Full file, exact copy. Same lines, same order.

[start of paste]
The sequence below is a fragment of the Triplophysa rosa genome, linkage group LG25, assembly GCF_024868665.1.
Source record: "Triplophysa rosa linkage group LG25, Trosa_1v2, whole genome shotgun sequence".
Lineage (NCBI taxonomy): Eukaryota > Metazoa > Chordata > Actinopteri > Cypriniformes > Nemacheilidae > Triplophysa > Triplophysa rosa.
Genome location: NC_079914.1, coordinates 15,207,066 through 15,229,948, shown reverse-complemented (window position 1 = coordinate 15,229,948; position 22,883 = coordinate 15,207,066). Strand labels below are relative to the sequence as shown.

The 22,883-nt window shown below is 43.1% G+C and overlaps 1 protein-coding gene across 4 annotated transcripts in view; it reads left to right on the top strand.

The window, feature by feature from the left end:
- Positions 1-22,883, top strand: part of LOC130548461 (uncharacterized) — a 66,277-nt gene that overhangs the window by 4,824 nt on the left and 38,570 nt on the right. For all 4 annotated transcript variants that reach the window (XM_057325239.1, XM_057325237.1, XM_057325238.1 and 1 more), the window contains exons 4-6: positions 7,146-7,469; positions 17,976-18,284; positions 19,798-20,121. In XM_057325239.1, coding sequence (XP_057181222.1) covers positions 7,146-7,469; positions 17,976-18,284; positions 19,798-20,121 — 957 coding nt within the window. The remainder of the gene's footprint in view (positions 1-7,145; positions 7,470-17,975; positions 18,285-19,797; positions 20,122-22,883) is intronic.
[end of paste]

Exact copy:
The sequence below is a fragment of the Triplophysa rosa genome, linkage group LG25, assembly GCF_024868665.1.
Source record: "Triplophysa rosa linkage group LG25, Trosa_1v2, whole genome shotgun sequence".
Lineage (NCBI taxonomy): Eukaryota > Metazoa > Chordata > Actinopteri > Cypriniformes > Nemacheilidae > Triplophysa > Triplophysa rosa.
Genome location: NC_079914.1, coordinates 15,207,066 through 15,229,948, shown reverse-complemented (window position 1 = coordinate 15,229,948; position 22,883 = coordinate 15,207,066). Strand labels below are relative to the sequence as shown.

The 22,883-nt window shown below is 43.1% G+C and overlaps 1 protein-coding gene across 4 annotated transcripts in view; it reads left to right on the top strand.

The window, feature by feature from the left end:
- Positions 1-22,883, top strand: part of LOC130548461 (uncharacterized) — a 66,277-nt gene that overhangs the window by 4,824 nt on the left and 38,570 nt on the right. For all 4 annotated transcript variants that reach the window (XM_057325239.1, XM_057325237.1, XM_057325238.1 and 1 more), the window contains exons 4-6: positions 7,146-7,469; positions 17,976-18,284; positions 19,798-20,121. In XM_057325239.1, coding sequence (XP_057181222.1) covers positions 7,146-7,469; positions 17,976-18,284; positions 19,798-20,121 — 957 coding nt within the window. The remainder of the gene's footprint in view (positions 1-7,145; positions 7,470-17,975; positions 18,285-19,797; positions 20,122-22,883) is intronic.